There are isolated reports of psychosis, mania and seizures associated with use of bupropion and fluoxetine and an isolated report of serotonin syndrome with bupropion and sertraline.Hypersexuality has also been reported with bupropion and fluoxetine or sertraline.
The day after stopping fluoxetine 60mg daily,a 41-year-old man was started taking 75mg and later 100mg of bupropion three times daily. After 10 days he became edgy and anxious and after 12 days he developed myoclonus. After 14 days he became severely agitated and psychotic,with delirium and hallucinations. His behaviour returned to normal 6 days after bupropion was stopped (See reference number 1). Another patient taking lithium carbonate for bipolar disorder developed anxiety,panic and eventually mania a little over a week after stopping fluoxetine and starting bupropion (See reference number 2).
A 35-year old woman taking fluoxetine 40mg daily was given low-dose bupropion (100 mg daily) to treat fluoxetine-induced sexual dysfunction. Despite a good initial response,hypersexuality developed leading to discontinuation of bupropion (See reference number 4).
A 62-year-old woman treated with therapeutic doses of bupropion and sertraline experienced upper extremity tremor,clumsiness and gait difficulties, with fluctuating symptoms of confusion, forgetfulness, and alternating agitation and lethargy, which started after a few days on this regimen. Venlafaxine was then added and clinical picture worsened with deterioration of mental status, hallucinations, insomnia, myoclonic jerks, postural and balance difficulties, incoordination and incontinence. The medications were discontinued and symptoms, which were indicative of serotonin syndrome, gradually resolved (See reference number 5).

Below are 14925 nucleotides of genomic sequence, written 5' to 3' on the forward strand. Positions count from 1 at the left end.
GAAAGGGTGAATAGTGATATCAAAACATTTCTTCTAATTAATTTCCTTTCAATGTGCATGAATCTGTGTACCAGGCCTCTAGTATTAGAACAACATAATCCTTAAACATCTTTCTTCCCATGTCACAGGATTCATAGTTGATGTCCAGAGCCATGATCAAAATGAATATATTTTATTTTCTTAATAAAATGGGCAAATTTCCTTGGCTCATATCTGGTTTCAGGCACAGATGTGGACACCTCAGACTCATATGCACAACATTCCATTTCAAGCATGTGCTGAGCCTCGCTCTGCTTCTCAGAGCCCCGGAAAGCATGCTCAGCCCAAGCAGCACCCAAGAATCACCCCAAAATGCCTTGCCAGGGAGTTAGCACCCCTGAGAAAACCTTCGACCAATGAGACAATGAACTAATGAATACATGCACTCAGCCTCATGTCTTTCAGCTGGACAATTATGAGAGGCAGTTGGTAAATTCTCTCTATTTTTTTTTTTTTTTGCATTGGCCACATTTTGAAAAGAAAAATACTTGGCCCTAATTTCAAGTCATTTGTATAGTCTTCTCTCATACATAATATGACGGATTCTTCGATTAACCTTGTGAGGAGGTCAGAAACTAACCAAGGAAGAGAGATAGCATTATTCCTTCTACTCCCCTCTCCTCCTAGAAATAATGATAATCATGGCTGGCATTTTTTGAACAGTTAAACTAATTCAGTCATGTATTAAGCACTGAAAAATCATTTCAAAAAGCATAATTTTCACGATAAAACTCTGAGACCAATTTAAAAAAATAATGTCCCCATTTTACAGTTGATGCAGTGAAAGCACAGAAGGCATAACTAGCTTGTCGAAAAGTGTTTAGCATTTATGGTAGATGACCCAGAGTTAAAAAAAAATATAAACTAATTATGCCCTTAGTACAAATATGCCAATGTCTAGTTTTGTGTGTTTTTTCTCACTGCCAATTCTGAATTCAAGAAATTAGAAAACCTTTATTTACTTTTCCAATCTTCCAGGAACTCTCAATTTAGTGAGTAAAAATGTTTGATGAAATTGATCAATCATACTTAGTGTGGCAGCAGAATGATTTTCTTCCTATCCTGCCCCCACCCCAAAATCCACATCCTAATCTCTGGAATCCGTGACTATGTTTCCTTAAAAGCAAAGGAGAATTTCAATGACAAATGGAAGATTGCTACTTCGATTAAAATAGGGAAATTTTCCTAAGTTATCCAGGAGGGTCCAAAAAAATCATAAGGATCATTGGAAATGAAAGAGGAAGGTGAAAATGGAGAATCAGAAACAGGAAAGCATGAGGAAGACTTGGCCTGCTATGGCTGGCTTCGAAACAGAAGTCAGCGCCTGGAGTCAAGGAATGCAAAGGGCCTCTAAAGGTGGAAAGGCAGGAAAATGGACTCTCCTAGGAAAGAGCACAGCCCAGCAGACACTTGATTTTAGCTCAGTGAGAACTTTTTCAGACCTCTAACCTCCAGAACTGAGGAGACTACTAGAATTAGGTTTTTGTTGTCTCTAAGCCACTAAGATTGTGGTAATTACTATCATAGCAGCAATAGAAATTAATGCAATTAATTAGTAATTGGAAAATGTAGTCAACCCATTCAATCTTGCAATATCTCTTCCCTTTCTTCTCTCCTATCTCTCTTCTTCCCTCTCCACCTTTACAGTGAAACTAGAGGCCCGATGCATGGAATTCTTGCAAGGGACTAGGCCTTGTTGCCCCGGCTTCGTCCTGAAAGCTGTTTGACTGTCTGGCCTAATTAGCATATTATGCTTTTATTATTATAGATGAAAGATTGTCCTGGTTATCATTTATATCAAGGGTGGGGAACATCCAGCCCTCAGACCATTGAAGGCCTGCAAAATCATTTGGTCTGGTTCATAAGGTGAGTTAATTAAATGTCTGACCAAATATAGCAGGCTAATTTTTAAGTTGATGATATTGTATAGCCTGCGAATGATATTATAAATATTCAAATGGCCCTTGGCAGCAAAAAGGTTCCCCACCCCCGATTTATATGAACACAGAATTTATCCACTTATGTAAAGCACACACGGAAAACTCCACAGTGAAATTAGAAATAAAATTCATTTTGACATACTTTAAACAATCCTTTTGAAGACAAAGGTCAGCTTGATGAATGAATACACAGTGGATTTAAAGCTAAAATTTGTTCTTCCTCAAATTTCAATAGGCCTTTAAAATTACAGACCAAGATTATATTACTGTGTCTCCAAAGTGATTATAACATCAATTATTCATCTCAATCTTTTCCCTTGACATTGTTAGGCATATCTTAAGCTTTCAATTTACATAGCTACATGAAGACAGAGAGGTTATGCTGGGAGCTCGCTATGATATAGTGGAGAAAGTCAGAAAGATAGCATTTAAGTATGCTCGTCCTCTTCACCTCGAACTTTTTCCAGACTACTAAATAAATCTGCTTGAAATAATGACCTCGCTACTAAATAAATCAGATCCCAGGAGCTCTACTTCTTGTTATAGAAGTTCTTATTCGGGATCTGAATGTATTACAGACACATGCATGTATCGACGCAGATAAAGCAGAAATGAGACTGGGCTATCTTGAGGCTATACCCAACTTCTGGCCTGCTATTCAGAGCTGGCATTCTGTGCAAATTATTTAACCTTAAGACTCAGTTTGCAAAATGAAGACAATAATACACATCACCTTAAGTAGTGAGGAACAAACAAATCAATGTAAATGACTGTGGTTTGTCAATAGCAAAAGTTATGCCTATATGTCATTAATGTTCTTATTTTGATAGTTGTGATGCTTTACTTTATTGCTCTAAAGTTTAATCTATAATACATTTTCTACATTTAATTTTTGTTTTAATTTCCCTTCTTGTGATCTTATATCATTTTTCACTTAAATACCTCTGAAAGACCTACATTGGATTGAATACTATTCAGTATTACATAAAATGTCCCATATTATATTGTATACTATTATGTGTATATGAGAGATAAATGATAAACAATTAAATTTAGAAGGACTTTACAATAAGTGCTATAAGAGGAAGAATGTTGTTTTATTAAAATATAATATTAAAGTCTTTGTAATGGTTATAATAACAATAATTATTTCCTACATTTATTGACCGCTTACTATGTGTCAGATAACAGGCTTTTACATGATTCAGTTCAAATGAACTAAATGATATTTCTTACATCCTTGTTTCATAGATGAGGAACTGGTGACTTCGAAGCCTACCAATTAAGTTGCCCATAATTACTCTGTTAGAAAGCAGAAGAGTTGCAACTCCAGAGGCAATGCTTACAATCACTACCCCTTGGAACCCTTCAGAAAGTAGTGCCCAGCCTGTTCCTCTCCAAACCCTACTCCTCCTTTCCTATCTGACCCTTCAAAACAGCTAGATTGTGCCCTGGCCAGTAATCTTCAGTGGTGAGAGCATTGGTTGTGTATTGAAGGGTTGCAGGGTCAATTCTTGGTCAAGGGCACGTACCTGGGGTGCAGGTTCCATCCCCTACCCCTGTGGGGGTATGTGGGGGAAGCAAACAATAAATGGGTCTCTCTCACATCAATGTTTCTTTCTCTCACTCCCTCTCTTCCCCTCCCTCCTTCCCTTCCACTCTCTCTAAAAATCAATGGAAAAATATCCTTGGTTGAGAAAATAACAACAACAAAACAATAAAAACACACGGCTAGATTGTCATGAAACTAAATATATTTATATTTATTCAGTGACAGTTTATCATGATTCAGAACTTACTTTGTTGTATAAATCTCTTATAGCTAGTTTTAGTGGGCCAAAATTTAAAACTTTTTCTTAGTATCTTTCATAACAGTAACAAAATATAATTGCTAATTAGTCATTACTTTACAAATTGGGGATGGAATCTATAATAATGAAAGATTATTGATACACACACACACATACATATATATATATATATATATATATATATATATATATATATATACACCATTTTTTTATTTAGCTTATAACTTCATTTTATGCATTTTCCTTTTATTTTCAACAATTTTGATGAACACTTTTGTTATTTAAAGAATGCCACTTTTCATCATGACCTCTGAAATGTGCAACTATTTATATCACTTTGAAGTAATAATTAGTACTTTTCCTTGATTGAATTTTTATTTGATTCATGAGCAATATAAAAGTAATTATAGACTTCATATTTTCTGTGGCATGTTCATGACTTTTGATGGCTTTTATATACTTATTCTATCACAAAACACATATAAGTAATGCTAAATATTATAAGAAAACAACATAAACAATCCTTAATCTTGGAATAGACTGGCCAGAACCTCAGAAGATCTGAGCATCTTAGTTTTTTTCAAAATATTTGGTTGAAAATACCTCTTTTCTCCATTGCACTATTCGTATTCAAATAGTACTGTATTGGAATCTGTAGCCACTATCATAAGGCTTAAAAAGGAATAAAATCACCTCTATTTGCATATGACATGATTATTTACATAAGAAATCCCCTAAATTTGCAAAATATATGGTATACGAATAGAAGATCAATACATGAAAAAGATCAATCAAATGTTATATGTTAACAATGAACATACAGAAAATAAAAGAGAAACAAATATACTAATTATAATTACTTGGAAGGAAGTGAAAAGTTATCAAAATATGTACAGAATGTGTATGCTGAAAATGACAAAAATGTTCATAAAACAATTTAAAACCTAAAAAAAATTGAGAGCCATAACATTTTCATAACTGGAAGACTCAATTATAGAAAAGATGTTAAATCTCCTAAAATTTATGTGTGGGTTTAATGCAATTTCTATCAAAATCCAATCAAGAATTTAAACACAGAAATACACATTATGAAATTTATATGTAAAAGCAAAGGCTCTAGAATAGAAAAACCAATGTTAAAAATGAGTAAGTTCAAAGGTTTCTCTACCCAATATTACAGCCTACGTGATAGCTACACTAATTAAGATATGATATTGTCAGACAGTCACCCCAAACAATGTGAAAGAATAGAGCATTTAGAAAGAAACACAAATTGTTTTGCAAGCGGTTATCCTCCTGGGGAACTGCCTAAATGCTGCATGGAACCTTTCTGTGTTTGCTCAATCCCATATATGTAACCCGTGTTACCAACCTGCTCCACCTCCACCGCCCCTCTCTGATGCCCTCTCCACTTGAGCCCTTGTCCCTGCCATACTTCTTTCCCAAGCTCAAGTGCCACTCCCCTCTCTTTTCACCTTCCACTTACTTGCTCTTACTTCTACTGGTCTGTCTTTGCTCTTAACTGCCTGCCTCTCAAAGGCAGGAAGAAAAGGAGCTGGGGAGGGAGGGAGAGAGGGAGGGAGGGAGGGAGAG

An isolated case describes spontaneous orgasm with combined use of bupropion and sertraline. Bupropion had been successfully used to treat SSRI-induced impaired sexual function,but after 6 weeks of combined therapy she experienced a sudden-onset, spontaneous orgasm; this occurred again on rechallenge with bupropion (See reference number 6).
Several mechanisms have been proposed. Bupropion inhibits cytochrome P450 isoenzyme CYP2D6, which may interfere with metabolism of some SSRIs, causing an increase in plasma levels and increased toxicity. However,a small study found no statistically significant changes in plasma levels of fluoxetine or paroxetine when combined with bupropion (See reference number 7). An in vitro study demonstrated that several SSRIs (paroxetine, sertraline, norfluoxetine, and fluvoxamine) could inhibit CYP2B6, isoenzyme involved in bupropion hydroxylation,(See reference number 8)and in one of cases described above it was suggested that residual fluoxetine may have inhibited metabolism of bupropion, leading to toxic levels (See reference number 1). A pharmacodynamic mechanism has also been proposed. Bupropion can cause seizures and antidepressants may further lower seizure threshold, see Bupropion + Miscellaneous interaction.
Information is very limited but these reports suggest that if concurrent or sequential use is thought appropriate, outcome should be well monitored and reduced doses should be considered. The UK and US manufacturers recommend that drugs that are metabolised by CYP2D6 should be given with bupropion with caution and initiated at lower end of dose range. If bupropion is added to treatment of a patient already taking a drug metabolised by CYP2D6, need to decrease dose of this drug should be considered (See reference number 9,10). The UK manufacturers specifically name paroxetine and US manufacturers additionally name fluoxetine and sertraline. In addition, manufacturers advise extreme caution if bupropion is given with antidepressants that lower seizure threshold(See reference number 10) and recommend reducing dose of bupropion to a maximum of 150mg daily (See reference number 9).
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